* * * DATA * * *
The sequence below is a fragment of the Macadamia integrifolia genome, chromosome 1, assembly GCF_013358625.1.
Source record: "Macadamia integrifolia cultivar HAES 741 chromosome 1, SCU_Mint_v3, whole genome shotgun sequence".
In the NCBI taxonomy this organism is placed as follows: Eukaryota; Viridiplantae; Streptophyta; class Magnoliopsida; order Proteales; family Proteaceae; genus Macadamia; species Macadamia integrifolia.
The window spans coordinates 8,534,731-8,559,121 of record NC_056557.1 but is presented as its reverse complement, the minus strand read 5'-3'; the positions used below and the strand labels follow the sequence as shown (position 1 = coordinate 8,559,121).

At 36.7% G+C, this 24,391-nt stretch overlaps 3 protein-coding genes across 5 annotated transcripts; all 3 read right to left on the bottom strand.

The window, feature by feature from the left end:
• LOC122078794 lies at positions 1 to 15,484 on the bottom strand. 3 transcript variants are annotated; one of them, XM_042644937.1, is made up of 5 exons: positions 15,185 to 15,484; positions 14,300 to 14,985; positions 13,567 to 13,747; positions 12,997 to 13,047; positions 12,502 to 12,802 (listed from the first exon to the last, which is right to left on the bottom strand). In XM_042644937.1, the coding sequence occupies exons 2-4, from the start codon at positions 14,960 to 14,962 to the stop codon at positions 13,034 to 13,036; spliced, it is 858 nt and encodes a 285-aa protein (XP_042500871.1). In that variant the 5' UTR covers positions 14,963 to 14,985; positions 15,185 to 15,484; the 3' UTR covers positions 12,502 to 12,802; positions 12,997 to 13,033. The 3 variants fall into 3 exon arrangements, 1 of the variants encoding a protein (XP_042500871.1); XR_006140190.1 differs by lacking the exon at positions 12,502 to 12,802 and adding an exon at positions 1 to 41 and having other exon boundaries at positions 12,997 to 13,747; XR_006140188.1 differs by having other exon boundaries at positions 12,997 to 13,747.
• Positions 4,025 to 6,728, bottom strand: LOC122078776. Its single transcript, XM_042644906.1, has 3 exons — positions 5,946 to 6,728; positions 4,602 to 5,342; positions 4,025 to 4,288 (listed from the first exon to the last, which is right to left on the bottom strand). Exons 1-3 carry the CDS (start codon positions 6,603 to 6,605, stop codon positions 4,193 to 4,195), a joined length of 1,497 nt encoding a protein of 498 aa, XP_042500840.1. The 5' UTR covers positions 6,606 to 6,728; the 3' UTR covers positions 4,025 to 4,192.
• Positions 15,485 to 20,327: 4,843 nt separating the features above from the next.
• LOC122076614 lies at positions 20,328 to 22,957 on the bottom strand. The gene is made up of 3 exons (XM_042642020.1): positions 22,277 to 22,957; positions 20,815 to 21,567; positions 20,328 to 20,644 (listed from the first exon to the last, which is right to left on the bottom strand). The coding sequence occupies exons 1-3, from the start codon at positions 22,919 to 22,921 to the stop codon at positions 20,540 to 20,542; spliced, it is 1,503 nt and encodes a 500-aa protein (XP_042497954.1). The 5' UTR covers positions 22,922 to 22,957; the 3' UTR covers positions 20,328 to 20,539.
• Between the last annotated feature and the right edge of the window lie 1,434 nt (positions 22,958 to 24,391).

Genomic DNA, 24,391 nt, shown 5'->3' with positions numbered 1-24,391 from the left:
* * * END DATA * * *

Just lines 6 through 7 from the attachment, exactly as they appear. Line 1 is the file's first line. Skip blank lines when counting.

The window, feature by feature from the left end:
• LOC122078794 lies at positions 1 to 15,484 on the bottom strand. 3 transcript variants are annotated; one of them, XM_042644937.1, is made up of 5 exons: positions 15,185 to 15,484; positions 14,300 to 14,985; positions 13,567 to 13,747; positions 12,997 to 13,047; positions 12,502 to 12,802 (listed from the first exon to the last, which is right to left on the bottom strand). In XM_042644937.1, the coding sequence occupies exons 2-4, from the start codon at positions 14,960 to 14,962 to the stop codon at positions 13,034 to 13,036; spliced, it is 858 nt and encodes a 285-aa protein (XP_042500871.1). In that variant the 5' UTR covers positions 14,963 to 14,985; positions 15,185 to 15,484; the 3' UTR covers positions 12,502 to 12,802; positions 12,997 to 13,033. The 3 variants fall into 3 exon arrangements, 1 of the variants encoding a protein (XP_042500871.1); XR_006140190.1 differs by lacking the exon at positions 12,502 to 12,802 and adding an exon at positions 1 to 41 and having other exon boundaries at positions 12,997 to 13,747; XR_006140188.1 differs by having other exon boundaries at positions 12,997 to 13,747.